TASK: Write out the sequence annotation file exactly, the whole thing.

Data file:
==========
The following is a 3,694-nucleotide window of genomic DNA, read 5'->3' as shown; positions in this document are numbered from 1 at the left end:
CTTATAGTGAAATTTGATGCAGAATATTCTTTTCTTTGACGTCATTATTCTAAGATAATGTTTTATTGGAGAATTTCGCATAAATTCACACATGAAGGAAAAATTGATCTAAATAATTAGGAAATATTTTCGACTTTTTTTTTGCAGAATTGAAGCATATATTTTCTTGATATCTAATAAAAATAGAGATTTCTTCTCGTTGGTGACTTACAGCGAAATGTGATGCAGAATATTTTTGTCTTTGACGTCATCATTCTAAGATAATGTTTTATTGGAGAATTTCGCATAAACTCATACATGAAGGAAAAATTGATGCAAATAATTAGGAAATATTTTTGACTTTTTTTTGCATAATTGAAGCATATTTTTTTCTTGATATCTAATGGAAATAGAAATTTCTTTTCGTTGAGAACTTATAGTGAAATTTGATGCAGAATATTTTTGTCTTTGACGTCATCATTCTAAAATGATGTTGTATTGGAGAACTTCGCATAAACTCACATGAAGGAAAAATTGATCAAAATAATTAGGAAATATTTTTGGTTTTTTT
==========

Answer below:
The following is a 3,694-nucleotide window of genomic DNA, read 5'->3' as shown; positions in this document are numbered from 1 at the left end:
CTTATAGTGAAATTTGATGCAGAATATTCTTTTCTTTGACGTCATTATTCTAAGATAATGTTTTATTGGAGAATTTCGCATAAATTCACACATGAAGGAAAAATTGATCTAAATAATTAGGAAATATTTTCGACTTTTTTTTTGCAGAATTGAAGCATATATTTTCTTGATATCTAATAAAAATAGAGATTTCTTCTCGTTGGTGACTTACAGCGAAATGTGATGCAGAATATTTTTGTCTTTGACGTCATCATTCTAAGATAATGTTTTATTGGAGAATTTCGCATAAACTCATACATGAAGGAAAAATTGATGCAAATAATTAGGAAATATTTTTGACTTTTTTTTGCATAATTGAAGCATATTTTTTTCTTGATATCTAATGGAAATAGAAATTTCTTTTCGTTGAGAACTTATAGTGAAATTTGATGCAGAATATTTTTGTCTTTGACGTCATCATTCTAAAATGATGTTGTATTGGAGAACTTCGCATAAACTCACATGAAGGAAAAATTGATCAAAATAATTAGGAAATATTTTTGGTTTTTTT